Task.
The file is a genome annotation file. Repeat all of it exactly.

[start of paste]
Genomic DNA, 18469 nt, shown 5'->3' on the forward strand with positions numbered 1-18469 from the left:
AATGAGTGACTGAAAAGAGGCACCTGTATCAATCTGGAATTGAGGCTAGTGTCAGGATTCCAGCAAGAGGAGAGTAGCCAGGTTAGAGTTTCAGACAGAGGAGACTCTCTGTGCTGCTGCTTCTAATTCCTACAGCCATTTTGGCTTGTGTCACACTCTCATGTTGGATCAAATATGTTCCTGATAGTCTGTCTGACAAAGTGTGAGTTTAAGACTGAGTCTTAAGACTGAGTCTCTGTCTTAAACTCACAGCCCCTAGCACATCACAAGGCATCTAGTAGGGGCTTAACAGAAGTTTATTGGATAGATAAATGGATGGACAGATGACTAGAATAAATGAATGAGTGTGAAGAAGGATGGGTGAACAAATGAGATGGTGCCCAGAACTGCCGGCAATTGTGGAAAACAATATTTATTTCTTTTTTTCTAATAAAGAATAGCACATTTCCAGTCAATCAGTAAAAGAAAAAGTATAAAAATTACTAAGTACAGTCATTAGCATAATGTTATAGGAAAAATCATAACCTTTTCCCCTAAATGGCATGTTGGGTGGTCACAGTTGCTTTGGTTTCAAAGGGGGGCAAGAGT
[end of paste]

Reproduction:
Genomic DNA, 18469 nt, shown 5'->3' on the forward strand with positions numbered 1-18469 from the left:
AATGAGTGACTGAAAAGAGGCACCTGTATCAATCTGGAATTGAGGCTAGTGTCAGGATTCCAGCAAGAGGAGAGTAGCCAGGTTAGAGTTTCAGACAGAGGAGACTCTCTGTGCTGCTGCTTCTAATTCCTACAGCCATTTTGGCTTGTGTCACACTCTCATGTTGGATCAAATATGTTCCTGATAGTCTGTCTGACAAAGTGTGAGTTTAAGACTGAGTCTTAAGACTGAGTCTCTGTCTTAAACTCACAGCCCCTAGCACATCACAAGGCATCTAGTAGGGGCTTAACAGAAGTTTATTGGATAGATAAATGGATGGACAGATGACTAGAATAAATGAATGAGTGTGAAGAAGGATGGGTGAACAAATGAGATGGTGCCCAGAACTGCCGGCAATTGTGGAAAACAATATTTATTTCTTTTTTTCTAATAAAGAATAGCACATTTCCAGTCAATCAGTAAAAGAAAAAGTATAAAAATTACTAAGTACAGTCATTAGCATAATGTTATAGGAAAAATCATAACCTTTTCCCCTAAATGGCATGTTGGGTGGTCACAGTTGCTTTGGTTTCAAAGGGGGGCAAGAGT